Tires, Recycling and Our Planet

The tires we put on our cars are made of rubber, a renewable resource, right? Not so; well over 90% of all tires are made from synthetics - and they have certainly proved to be an environmental headache.

In the USA, about 300 million tires are scrapped or dumped per year.
Tires tend to be dumped in huge piles. If these piles should be set alight, the smoke is an extraordinarily toxic cocktail and the runoff from melted residue can contaminate groundwater.
Tires left sitting around in the open also collect rainwater and become perfect breeding grounds for mosquitos.
While there's been a lot of talk about recycling tires, 25% still wind up in landfills and nearly nearly half of reclaimed tires in the USA are utilized as "Tire Derived Fuel" (TDF), usually burned alongside other fuels such as coal.
Burning tires creating huge amounts of toxic air pollution, oil, and heavy metals; including:

  • benzene (carcinogen)
  • lead
  • polycyclic aromatic hydrocarbons
  • butadiene (central nervous system damage, carcinogen)
  • styrene (potential carcinogen)
  • dioxins
  • furans
So unfortunately, taking them to recycling centers mightn't be that earth friendly after all. Check with the center that you go to regarding what happens to the tires they collect. While tires are a necessary evil in our modern lives, there's other things we can do to reduce the number of tires that may wind up being used as a toxic fuel alternative or just dumped in landfills. You can also save some cash in the process.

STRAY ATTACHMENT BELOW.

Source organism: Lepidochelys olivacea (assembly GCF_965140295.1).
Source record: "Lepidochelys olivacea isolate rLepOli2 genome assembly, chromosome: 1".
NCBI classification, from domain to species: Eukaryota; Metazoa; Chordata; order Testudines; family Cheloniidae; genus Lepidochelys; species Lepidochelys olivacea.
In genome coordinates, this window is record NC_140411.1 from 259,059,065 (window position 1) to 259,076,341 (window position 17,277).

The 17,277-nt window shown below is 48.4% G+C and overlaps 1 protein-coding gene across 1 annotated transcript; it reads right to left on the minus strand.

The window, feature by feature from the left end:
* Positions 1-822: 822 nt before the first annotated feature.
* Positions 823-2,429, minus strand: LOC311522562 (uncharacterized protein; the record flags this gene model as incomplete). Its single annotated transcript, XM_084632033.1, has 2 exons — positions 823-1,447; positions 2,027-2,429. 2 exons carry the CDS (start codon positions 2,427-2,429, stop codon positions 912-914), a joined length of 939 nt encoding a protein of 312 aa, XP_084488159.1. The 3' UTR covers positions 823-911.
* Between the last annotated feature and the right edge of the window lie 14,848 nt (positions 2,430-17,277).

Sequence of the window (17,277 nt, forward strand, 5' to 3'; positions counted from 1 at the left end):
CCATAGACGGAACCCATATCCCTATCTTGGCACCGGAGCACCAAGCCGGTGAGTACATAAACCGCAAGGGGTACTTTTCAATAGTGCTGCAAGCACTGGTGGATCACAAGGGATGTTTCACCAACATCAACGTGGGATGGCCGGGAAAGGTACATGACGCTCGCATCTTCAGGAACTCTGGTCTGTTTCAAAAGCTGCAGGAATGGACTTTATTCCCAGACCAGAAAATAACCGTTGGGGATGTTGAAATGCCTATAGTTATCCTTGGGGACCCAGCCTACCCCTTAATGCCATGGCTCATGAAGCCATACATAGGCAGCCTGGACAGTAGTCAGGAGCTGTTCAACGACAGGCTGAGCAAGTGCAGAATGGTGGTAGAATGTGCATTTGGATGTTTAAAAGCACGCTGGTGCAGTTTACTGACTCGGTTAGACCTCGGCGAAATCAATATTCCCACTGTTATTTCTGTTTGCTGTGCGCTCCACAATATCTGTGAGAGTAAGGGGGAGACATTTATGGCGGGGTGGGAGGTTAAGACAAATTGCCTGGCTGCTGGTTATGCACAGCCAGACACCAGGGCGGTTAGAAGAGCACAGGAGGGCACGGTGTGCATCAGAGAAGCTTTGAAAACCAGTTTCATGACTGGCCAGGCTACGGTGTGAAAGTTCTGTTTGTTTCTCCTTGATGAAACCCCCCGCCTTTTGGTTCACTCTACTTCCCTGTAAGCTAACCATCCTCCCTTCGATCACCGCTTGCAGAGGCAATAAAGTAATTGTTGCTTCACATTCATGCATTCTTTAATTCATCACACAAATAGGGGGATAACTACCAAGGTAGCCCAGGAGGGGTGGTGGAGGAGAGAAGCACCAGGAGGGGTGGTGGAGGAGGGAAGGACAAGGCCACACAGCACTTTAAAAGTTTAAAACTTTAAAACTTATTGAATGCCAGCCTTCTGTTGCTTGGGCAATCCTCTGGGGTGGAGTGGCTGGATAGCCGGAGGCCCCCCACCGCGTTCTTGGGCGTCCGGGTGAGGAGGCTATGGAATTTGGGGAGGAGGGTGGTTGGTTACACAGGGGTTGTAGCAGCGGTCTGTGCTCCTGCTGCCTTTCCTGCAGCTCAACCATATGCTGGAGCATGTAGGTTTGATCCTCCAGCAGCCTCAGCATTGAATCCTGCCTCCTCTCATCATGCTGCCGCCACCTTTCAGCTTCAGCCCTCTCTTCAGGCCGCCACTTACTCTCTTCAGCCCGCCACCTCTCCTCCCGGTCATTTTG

Extend tire life by:

  • ensuring they are inflated to proper levels
  • check inflation levels weekly
  • don't speed
  • corner, brake and start off gently
  • ensure your tires are properly balanced and rotated regularly
  • don't overload your vehicle.
Tires can also be recycled for many other uses. As far as I'm aware, the key is that the tires not be burned - that's the greatest danger.

Other ways tires are currently being reused:

  • insulation blocks
  • drainage aggregate
  • clean fill
  • planters for tomatoes and potatoes
  • floor mats
  • belts
  • gaskets
  • shoe soles
  • seals
  • washers
One of my favorite uses is the potato planter. You lay down a tire, fill with soil, then when the potato has sprouted and the leaves reach higher than a width of a tire, then add another tire and put in soil, covering the plant except for the topmost leaves. Repeat the process throughout the life of the plant and you'll have a huge crop of potatoes!

Michael Bloch is the author and owner of Green Living, an online resource powered by renewable energy offering a wide variety of earth friendly tips, green guides, advice and environment related news to help consumers and business to reduce costs, consumption and environmental impact on the planet.